Three words: acute gastrointestinal distress. That is how my roommate from the fam tour, the petite redhead from western Massachusetts, got me my job with the tour company. We had kept up a very busy pace on our whirlwind tour of Canada, learning firsthand what it meant to be a world class tour guide, seeing the sights, and enjoying ourselves in spite of the pressure of an extended five day job interview. The last stop on the tour was Quebec City. We stayed at the Château Frontenac, a historic resort hotel in the old city of Quebec. As a group, we had our last dinner of the trip and celebrated our promising futures as world traveling tour guides. Later that night, my roommate fell ill.
It was a miserable type of ill. In the middle of the night, she ran to the loo. She wasn’t loud or anything, but I knew something was terribly wrong. After a while when she did not emerge, I knocked quietly on the door to check on her. She apologized for waking me. I asked her what I could do. She said she would be ok, but it would be better if she remained in the loo. Wanting to make her comfortable, I took the sheets, blankets, and pillows from her bed and made her a nest in the middle of the marble floor in the bathroom. I went back to sleep.
In the morning, she was still in the loo. We talked and she said she felt terribly. She told me she would get ready to go because she really didn’t have much of a choice. I got ready and went to breakfast. I asked the waiter for some saltine crackers. When I got back to the room she looked wan, but was dressed. I gave her the crackers. Because we had a deadline each morning to have our luggage outside the door to our rooms in order to be picked up and put on the motorcoach, I packed her things and put our bags out. After a bit, I grabbed her carryon bag and we went downstairs to board the bus.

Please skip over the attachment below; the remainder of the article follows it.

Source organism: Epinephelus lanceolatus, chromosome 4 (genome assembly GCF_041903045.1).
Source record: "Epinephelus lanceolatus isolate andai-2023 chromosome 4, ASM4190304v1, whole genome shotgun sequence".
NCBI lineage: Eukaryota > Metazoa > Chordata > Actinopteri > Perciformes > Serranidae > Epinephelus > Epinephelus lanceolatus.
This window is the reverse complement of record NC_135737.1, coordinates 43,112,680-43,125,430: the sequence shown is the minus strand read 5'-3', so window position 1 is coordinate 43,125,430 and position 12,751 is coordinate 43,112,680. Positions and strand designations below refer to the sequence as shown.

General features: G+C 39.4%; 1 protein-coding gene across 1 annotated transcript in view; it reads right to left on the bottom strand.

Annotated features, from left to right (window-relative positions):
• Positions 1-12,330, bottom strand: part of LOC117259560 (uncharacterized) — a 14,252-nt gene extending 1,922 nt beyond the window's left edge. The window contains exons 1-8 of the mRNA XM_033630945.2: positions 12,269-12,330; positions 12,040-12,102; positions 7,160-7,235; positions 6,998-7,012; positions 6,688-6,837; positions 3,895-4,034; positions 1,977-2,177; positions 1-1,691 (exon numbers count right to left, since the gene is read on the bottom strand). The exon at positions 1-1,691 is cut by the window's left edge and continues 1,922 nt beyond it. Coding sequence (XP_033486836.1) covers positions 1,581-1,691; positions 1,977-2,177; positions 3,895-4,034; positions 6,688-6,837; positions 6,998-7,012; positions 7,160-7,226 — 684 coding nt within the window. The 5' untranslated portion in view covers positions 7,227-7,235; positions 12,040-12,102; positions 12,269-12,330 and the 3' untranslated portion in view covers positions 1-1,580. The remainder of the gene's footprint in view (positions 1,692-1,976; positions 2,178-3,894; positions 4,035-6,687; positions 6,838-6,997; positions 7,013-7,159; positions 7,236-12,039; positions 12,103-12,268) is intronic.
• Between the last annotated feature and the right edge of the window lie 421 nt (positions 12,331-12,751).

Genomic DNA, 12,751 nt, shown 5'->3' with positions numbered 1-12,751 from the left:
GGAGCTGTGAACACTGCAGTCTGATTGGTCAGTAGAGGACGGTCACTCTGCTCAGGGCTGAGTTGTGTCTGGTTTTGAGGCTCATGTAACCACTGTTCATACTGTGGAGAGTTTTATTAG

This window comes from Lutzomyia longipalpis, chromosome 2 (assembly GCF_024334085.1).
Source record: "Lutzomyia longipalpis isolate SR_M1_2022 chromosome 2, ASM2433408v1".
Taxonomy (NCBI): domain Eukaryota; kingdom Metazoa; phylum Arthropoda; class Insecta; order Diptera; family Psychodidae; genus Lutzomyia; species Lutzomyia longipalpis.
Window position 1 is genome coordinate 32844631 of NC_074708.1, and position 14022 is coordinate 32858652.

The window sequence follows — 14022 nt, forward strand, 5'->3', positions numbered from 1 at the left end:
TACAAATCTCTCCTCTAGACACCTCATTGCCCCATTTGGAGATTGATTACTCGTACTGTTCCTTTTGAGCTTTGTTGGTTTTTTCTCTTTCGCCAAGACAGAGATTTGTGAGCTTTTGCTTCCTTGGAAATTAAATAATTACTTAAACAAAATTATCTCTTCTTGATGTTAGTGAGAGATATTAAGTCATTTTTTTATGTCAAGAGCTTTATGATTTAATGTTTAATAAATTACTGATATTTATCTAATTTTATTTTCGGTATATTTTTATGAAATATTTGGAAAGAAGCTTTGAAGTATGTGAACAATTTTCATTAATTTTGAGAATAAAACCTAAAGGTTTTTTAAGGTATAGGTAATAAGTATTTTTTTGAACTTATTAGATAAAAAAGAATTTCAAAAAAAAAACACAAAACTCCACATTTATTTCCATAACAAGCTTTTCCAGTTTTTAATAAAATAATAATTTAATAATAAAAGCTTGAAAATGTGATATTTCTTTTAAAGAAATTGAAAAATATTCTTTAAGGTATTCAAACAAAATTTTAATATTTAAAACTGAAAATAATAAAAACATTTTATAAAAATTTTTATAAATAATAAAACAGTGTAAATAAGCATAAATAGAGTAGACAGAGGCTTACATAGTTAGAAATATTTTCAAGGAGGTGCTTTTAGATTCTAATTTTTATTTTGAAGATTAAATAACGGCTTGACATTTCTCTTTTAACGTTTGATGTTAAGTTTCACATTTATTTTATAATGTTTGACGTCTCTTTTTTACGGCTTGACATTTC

After our mid-morning coffee break, the tour guide manager approached me to say that what I had done for my roommate was nice. I said that given the circumstances, I did what anyone would have done. He made a joke about me being Florence Nightingale. Apparently word had spread about the events of the previous evening. I honestly didn’t think what I had done was a big deal. But in the world of tour guiding, I had hit a homerun. Caring and empathy. Qualities that mattered because tour guiding is about taking care of people. I had proven I could do that. For this reason, I owed my roommate a debt of gratitude. Her misery in that bathroom at the Château Frontenac assured me my position as tour guide.
After about a week, I received word that I had gotten the job! Perhaps I would have gotten the job without the Florence Nightingale routine. It certainly didn’t hurt. I was very happy to find out my roommate was offered a job as well! Then, the next phase of tour guide training was scheduled to begin.